Subprime Lenders Warned: Tighter Policing on the Way

Article excerpt

WASHINGTON -

Subprime lenders can expect more consumer protection laws and heavier enforcement to curtail so-called predatory lending, federal and state regulators said Tuesday.

Targeted practices include frequent refinancings at high rates, excessive fees, or ignoring a customer's ability to repay. For example, these practices would be barred under a North Carolina law that takes effect next summer and a proposed rule in New York.

At a fair-lending conference sponsored by the Consumer Bankers Association, Kenneth Markison, an assistant general counsel of the Department of Housing and Urban Development, said current federal law is not strong enough to stop kickbacks to loan brokers or bar unreasonable fees, such as heavy prepayment penalties.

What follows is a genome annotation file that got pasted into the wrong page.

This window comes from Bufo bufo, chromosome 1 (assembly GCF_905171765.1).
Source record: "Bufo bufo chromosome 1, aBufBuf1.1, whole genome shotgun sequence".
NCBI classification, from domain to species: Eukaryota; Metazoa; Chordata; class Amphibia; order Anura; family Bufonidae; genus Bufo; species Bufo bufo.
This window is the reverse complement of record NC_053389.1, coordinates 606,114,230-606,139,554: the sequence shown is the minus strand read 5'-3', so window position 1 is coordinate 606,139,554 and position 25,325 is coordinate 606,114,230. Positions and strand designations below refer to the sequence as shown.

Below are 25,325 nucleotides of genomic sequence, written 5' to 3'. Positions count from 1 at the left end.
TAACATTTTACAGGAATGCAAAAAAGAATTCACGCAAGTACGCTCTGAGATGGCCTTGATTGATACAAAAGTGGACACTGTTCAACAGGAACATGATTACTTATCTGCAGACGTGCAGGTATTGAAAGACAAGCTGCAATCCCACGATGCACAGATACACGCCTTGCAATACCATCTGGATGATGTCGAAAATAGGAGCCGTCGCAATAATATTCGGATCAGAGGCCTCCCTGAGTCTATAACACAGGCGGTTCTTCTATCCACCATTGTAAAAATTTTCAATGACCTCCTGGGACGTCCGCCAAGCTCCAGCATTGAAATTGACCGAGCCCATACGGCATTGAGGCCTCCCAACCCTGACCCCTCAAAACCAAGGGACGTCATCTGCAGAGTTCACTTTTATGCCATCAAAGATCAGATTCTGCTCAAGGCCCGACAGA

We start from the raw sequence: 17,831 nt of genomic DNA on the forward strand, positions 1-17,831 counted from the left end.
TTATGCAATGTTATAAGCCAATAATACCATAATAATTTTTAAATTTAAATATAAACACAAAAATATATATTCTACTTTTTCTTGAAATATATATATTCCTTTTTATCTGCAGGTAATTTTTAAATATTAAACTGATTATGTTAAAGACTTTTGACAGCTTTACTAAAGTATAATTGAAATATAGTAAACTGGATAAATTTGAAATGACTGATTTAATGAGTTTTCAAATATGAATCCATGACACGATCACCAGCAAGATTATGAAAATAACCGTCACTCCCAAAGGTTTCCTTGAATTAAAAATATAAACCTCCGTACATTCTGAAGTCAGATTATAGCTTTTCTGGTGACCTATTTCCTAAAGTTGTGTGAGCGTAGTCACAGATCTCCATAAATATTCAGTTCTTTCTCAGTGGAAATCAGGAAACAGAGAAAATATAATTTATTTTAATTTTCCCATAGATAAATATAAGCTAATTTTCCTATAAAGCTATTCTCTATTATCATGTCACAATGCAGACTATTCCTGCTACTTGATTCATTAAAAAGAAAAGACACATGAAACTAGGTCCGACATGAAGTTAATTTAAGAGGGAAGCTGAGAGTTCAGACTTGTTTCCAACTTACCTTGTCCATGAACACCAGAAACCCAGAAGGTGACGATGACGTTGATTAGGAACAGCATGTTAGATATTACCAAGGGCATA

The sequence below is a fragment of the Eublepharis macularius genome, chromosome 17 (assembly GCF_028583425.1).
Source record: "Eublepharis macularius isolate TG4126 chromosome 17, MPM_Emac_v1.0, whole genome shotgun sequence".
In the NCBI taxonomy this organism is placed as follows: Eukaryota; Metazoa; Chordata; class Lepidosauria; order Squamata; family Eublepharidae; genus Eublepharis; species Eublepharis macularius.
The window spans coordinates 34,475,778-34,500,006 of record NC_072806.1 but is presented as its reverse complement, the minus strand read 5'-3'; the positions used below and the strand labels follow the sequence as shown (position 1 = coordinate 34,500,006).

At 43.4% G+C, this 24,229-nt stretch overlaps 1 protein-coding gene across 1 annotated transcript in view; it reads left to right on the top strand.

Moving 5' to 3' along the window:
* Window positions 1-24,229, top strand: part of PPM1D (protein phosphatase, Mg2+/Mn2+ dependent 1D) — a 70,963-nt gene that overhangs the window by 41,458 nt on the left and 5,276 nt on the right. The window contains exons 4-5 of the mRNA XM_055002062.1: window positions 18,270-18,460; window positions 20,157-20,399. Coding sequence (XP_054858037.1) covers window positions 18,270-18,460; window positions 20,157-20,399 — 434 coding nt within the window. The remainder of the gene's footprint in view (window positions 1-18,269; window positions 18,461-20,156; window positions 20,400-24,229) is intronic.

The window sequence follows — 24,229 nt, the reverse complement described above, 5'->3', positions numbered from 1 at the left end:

But bankers said additional laws and regulations could deter them from extending loans to people with poor or no credit histories.

"There are laws to deal with the bad actors," said Robin Warren, associate general counsel of Bank of America Corp. in Charlotte, N.C. "What I fear is these truly heartrending situations will lead to bad laws."

But Edward F. Holley, a deputy superintendent of New York's banking department, said lenders that follow the rules will not run into trouble. …